Mon, 17 Mar 2014 00:11:02 +0000
Many years ago, I discovered the soundtrack of the movie Amadeus while flying to South Korea for a conference. For the entire 12-hour non-stop flight, I listened to Wolfgang Amadeus Mozart’s peerless compositions.
Here’s Mozart’s Piano Concerto No. 20 in D minor, which I am convinced is the music of the spheres. My favorite part begins at the 13:48 mark:
Science has discovered, not surprisingly, that music is good for our health.
1. Playing a musical instrument trains our brain:
College students who had music lessons as children were better able to pick out pitch and other key elements of sound than those who hadn’t. The effects persist even when the music lessons had ended years earlier.
2. Feel-good music is good for our heart:
Researchers at the University of Maryland found that when people listened to music that made them feel good, they had better blood flow, which is good for your heart and blood vessels.
3. Music can help recovery from a stroke:
After a stroke, people who listened daily to their favorite music remembered more, could focus better, and were less depressed and confused than those who hadn’t, one study shows. The reason isn’t clear, but one possibility is that listening to music involves several parts of the brain.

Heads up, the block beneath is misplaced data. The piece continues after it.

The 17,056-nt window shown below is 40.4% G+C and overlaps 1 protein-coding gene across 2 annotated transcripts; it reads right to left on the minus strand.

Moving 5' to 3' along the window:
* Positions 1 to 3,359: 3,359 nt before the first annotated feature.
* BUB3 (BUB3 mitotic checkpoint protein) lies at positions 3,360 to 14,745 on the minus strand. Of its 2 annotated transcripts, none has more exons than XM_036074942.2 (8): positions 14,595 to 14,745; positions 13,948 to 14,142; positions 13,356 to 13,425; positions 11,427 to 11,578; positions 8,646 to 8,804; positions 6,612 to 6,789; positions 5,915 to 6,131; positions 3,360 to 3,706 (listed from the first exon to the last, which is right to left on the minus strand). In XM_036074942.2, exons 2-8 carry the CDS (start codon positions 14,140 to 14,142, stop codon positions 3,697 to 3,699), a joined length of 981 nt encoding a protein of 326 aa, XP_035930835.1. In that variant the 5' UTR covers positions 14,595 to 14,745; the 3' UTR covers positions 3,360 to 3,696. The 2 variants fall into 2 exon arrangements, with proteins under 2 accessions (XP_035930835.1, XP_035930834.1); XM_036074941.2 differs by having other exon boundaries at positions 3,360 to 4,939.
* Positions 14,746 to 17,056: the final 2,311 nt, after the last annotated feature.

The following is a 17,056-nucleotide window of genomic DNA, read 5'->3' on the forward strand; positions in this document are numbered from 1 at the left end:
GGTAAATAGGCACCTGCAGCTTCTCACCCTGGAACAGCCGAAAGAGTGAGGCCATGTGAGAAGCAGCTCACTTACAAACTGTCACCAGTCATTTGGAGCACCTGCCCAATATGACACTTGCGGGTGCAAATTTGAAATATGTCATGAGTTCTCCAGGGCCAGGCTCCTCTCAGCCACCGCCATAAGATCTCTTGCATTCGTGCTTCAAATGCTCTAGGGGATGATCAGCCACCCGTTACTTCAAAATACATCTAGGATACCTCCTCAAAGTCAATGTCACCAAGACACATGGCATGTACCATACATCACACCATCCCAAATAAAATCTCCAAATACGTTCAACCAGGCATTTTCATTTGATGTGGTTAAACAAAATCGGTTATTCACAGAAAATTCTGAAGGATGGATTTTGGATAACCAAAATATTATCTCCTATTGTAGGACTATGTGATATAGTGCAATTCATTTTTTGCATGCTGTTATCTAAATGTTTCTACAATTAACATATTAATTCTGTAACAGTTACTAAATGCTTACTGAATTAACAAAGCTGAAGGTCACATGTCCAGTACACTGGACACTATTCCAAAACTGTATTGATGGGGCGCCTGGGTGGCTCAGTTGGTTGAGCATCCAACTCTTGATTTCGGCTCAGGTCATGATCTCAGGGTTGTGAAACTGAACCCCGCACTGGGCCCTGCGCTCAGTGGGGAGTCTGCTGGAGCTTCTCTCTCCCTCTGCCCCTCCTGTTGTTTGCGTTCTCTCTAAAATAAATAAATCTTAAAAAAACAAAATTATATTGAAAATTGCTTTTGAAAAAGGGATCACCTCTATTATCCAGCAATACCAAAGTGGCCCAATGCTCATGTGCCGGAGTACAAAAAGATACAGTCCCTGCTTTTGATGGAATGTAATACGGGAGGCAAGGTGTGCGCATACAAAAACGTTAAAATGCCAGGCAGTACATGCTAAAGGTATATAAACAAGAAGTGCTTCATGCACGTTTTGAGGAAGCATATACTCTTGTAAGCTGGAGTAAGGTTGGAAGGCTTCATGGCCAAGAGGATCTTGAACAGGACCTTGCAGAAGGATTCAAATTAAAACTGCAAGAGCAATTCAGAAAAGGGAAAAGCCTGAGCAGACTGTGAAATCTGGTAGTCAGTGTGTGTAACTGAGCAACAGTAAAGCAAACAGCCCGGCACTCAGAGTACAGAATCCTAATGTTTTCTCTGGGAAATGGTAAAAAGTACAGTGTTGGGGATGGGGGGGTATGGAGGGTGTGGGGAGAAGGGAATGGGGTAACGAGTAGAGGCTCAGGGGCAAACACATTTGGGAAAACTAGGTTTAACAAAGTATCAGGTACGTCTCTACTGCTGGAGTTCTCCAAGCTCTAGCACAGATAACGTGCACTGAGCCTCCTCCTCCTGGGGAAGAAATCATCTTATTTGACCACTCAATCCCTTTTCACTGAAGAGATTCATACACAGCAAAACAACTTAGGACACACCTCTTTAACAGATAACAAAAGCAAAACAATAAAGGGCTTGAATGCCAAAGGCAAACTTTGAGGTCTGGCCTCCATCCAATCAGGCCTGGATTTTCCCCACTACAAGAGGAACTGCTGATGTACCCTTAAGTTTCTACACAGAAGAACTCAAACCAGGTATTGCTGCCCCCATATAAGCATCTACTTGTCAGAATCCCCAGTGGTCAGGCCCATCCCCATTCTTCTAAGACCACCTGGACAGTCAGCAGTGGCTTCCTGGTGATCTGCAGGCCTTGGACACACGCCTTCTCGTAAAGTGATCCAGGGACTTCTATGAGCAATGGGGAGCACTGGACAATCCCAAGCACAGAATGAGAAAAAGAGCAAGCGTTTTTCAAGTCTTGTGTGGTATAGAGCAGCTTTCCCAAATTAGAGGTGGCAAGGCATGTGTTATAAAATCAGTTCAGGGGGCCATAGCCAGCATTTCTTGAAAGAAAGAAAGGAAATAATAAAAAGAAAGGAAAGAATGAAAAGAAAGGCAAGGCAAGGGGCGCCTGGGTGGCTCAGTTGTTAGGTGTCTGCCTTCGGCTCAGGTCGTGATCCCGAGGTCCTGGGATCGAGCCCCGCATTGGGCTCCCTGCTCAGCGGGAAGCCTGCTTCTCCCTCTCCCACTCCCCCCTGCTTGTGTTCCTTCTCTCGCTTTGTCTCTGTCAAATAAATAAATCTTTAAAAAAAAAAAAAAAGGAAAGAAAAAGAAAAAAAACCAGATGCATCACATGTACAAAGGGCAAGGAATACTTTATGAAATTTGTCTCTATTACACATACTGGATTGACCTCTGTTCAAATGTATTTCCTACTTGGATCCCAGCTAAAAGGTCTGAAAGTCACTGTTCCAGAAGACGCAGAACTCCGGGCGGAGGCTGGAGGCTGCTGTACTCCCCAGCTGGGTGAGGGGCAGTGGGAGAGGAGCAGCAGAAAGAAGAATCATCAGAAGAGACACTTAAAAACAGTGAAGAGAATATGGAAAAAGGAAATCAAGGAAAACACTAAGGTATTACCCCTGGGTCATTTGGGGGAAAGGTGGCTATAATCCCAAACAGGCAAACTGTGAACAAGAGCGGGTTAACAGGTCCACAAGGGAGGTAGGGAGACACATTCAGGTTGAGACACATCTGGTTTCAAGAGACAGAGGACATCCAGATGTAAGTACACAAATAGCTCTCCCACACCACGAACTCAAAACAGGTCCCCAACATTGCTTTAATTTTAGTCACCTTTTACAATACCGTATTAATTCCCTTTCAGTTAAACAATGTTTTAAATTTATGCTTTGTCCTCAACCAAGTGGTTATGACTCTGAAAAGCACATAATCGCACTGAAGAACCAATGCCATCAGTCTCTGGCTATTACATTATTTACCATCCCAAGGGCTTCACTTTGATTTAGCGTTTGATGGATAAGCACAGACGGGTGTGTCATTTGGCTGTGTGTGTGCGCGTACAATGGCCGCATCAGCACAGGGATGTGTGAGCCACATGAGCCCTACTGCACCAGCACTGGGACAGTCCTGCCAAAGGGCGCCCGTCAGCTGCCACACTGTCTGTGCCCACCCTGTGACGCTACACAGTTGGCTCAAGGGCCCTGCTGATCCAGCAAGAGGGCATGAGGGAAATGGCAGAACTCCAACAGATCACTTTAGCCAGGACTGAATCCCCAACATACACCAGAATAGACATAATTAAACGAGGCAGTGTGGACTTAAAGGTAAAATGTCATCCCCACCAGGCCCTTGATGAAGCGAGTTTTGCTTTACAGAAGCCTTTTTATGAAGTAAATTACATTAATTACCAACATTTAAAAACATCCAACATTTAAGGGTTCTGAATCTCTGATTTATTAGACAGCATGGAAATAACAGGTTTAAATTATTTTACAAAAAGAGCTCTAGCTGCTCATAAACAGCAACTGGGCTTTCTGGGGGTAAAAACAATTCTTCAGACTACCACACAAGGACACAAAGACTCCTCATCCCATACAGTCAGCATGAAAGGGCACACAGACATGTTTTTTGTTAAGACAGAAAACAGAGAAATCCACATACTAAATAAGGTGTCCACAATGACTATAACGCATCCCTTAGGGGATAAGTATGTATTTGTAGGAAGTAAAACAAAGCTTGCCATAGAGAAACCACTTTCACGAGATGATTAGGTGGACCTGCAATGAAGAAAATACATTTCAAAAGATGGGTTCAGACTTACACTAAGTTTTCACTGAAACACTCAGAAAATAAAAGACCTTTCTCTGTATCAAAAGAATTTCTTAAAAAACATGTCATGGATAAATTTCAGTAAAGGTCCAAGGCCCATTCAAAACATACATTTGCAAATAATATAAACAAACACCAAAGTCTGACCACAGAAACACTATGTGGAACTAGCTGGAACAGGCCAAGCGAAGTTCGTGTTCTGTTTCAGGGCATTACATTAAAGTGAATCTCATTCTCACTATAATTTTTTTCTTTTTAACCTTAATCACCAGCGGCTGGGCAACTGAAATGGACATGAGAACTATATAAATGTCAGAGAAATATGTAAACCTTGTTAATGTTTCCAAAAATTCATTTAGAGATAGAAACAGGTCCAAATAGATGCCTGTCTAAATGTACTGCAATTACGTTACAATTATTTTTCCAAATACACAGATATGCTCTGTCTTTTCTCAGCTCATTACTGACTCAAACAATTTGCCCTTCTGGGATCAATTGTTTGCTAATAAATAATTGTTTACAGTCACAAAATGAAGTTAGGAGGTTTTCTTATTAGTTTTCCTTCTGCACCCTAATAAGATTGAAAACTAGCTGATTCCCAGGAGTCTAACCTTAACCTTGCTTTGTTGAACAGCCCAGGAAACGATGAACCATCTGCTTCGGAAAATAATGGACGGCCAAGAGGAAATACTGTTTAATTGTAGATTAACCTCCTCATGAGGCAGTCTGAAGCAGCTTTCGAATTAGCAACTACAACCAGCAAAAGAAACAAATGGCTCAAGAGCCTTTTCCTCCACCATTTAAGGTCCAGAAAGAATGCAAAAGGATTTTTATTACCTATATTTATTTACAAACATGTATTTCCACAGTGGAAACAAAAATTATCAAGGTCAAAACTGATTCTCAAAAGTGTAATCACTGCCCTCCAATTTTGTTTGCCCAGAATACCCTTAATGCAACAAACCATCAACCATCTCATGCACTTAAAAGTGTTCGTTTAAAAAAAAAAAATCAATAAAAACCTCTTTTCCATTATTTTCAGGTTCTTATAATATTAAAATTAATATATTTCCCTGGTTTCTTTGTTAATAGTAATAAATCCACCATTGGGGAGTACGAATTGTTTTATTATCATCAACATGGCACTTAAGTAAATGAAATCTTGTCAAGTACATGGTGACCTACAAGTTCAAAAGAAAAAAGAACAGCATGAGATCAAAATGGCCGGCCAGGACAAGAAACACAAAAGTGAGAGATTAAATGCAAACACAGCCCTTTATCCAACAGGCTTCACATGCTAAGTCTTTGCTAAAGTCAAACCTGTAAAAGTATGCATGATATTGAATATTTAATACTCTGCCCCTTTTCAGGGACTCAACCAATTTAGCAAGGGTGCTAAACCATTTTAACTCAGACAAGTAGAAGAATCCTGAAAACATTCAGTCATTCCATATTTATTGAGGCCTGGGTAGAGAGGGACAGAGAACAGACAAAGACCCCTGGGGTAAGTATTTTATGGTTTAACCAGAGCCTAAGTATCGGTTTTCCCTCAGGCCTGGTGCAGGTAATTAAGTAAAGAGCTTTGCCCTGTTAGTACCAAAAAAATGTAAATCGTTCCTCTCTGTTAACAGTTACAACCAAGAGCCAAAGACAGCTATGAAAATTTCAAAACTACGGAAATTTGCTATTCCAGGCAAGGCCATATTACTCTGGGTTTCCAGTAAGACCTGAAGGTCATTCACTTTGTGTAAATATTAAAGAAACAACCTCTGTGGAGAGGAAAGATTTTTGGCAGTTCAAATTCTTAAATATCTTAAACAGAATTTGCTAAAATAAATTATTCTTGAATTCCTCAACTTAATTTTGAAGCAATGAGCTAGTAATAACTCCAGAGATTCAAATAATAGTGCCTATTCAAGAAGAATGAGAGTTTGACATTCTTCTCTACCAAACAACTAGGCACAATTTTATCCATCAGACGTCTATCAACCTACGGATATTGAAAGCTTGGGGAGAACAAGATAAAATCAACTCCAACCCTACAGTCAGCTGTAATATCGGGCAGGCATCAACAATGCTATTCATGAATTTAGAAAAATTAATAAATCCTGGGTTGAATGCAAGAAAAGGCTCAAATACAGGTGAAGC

4. Music can help people with Parkinson’s disease better talk and move:
If you have Parkinson’s disease, you may have slurred or unclear speech because of breathing problems or trouble moving your mouth or tongue. Through music therapy, you can learn how to “sing” words and hold single syllables to get better breath support. If you focus on the rhythm of a piece of music, it might help you walk or move better. Music can also slow down your body when it’s overactive.
5. Music makes you smarter:
Music builds reasoning skills and helps children learn and remember. Children who regularly play an instrument or sing are more likely to go to college, and to do well in math, science, and reading.
If your taste is more jazz than classical, here’s a favorite of mine, Estaté by Michel Petrucciani:
So what is your favorite piece of music?